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District Court of Appeal, First District, Division 2, California.


Civ. 9393.

Decided: February 13, 1935

Young & Young and William K. Young, all of Los Angeles, for appellants. Vincent W. Hallinan and Emmett R. Burns, both of San Francisco, for respondent.

Plaintiff herein had judgment against Mrs. Dora Lewis for the sum of $2,000 in an action brought to recover damages for personal injuries sustained in an automobile accident. Said judgment became final, and, after execution had been returned unsatisfied, plaintiff brought this action against Mrs. Lewis' insurance carriers claiming the right to judgment against them under the provisions of Statutes of 1919, c. 367 (page 776). Upon a trial by the court sitting without a jury, plaintiff had judgment against defendants Ohio Farmers' Insurance Company, a corporation, and Ohio Farmers' Indemnity Company, a corporation, from which judgment said defendants appeal.

Appellants state that there are two questions involved on this appeal. The first of these questions as presented by appellants is: “Can a judgment against an insurance carrier be sustained for a loss against which the insurance carrier did not indemnify?” This point arises by virtue of the fact that the two appellants issued what is frequently termed a combination policy, and the trial court gave judgment herein against both appellants. The point is urged solely on behalf of appellant Ohio Farmers' Insurance Company. It is contended by said appellant that the findings of the trial court to the effect that both appellants agreed to indemnify the assured against the loss sustained by reason of the assured's liability to respondent is not sustained by the evidence and is directly contrary to the evidence so far as said appellant is concerned. In our opinion, this contention must be sustained.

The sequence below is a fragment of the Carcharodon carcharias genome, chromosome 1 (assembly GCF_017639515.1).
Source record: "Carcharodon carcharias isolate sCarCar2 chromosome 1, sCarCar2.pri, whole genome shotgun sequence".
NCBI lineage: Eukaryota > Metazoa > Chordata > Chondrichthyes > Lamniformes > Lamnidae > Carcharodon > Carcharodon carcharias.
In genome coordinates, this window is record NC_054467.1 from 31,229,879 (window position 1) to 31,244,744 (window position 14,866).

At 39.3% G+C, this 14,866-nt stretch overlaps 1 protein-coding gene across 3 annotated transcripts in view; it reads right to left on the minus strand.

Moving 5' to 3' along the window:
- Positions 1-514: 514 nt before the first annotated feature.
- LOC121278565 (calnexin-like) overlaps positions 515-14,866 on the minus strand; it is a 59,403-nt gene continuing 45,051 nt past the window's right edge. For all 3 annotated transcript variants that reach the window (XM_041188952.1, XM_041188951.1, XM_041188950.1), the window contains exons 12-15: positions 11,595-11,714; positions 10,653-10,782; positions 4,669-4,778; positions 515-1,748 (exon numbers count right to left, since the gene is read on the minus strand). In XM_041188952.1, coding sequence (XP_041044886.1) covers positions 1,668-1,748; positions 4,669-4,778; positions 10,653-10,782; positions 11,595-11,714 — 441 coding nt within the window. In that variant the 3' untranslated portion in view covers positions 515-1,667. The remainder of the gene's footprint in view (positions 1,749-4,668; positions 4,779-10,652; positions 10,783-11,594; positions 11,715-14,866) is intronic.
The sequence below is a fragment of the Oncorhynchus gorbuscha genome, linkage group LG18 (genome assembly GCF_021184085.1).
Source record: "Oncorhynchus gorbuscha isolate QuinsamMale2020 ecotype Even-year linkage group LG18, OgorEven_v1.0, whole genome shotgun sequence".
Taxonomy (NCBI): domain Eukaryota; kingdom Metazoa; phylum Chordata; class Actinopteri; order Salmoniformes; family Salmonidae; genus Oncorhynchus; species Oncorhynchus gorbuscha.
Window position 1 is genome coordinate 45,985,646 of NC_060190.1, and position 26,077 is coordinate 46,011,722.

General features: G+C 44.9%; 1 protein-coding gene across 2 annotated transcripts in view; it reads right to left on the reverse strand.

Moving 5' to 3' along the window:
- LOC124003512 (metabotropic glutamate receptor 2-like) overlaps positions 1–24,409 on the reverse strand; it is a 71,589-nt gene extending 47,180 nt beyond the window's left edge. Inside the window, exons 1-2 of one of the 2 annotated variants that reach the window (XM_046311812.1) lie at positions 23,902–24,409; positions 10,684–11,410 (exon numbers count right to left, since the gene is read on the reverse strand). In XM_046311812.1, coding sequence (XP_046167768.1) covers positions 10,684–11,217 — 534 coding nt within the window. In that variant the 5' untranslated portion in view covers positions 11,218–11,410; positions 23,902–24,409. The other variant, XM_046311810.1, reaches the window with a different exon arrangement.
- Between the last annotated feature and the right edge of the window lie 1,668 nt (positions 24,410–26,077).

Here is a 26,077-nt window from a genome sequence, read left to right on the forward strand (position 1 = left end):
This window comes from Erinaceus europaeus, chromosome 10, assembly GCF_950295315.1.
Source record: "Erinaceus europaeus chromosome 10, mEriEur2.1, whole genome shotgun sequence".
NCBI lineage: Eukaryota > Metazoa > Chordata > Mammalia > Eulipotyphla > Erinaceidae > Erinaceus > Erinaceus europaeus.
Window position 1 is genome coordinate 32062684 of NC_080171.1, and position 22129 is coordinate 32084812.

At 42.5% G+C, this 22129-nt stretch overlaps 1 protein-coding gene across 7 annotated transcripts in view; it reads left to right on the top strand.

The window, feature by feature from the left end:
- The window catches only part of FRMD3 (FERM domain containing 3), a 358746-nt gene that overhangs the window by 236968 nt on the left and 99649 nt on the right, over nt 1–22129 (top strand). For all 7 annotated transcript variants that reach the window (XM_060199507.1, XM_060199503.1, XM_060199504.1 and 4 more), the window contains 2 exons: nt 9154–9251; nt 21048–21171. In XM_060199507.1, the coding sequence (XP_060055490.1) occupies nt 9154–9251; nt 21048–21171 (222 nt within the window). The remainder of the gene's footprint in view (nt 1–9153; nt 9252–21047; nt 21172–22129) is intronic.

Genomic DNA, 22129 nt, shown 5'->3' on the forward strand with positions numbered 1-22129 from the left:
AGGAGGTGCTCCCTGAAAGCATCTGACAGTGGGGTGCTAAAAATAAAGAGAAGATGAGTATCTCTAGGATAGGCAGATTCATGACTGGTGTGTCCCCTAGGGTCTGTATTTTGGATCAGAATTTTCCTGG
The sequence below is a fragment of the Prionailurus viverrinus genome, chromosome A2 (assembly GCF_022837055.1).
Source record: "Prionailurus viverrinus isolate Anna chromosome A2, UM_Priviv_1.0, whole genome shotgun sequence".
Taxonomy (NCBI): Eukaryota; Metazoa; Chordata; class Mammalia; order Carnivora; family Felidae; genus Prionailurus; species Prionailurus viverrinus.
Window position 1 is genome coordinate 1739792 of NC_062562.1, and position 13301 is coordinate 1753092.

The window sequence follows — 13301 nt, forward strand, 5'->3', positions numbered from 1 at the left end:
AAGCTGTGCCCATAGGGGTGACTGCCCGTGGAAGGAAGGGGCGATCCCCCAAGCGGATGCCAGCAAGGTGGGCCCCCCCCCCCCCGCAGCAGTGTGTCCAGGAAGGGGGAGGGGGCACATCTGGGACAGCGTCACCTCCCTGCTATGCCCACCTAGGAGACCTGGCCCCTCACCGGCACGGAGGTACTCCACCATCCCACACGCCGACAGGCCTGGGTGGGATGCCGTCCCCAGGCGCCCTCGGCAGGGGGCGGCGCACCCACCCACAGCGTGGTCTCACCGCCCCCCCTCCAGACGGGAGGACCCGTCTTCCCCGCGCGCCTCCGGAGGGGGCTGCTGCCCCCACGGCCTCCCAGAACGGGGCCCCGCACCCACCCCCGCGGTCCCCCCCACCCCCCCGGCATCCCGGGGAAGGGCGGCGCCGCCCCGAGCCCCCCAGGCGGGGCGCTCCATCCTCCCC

While the policies were embodied in one instrument, the portions thereof relating to the respective liabilities assumed by each of the two insurers were kept separate and distinct. We find no ambiguity whatever in the policy. The schedule of coverage by the Ohio Farmers' Insurance Company is headed “Loss of or damage to the automobile 1. Insured by Ohio Farmers Insurance Company.” The schedule of coverage by the Ohio Farmers' Indemnity Company is headed, “Loss or damage by the automobile 1. Insured by Ohio Farmers Indemnity Company.” It will be noted that one company insured against “loss of or damage to the automobile” while the other insured against “loss or damage by the automobile.” Each of said schedules sets forth the nature of the insurance covered by the insurance company named therein, together with the rates, limits, and premium charges. The assured was covered for “public liability” by the Ohio Farmers' Indemnity Company only, and not by the Ohio Farmers' Insurance Company. While the warranties of the assured as to both insurers are set forth in but one place, the remaining provisions relating to each of the insurers are separately stated and separately executed by said insurers. In the portion relating to and executed by appellant Ohio Farmers' Insurance Company, we find the following: “This policy is, in all respects, separate and distinct from any other policy to which it may be attached, or which may be issued concurrently herewith on the same automobile, and all risks assumed hereunder are several and not joint.” We therefore conclude that the above-mentioned findings are not sustained by the evidence so far as appellant Ohio Farmers' Insurance Company is concerned, and that the judgment against said appellant must be reversed.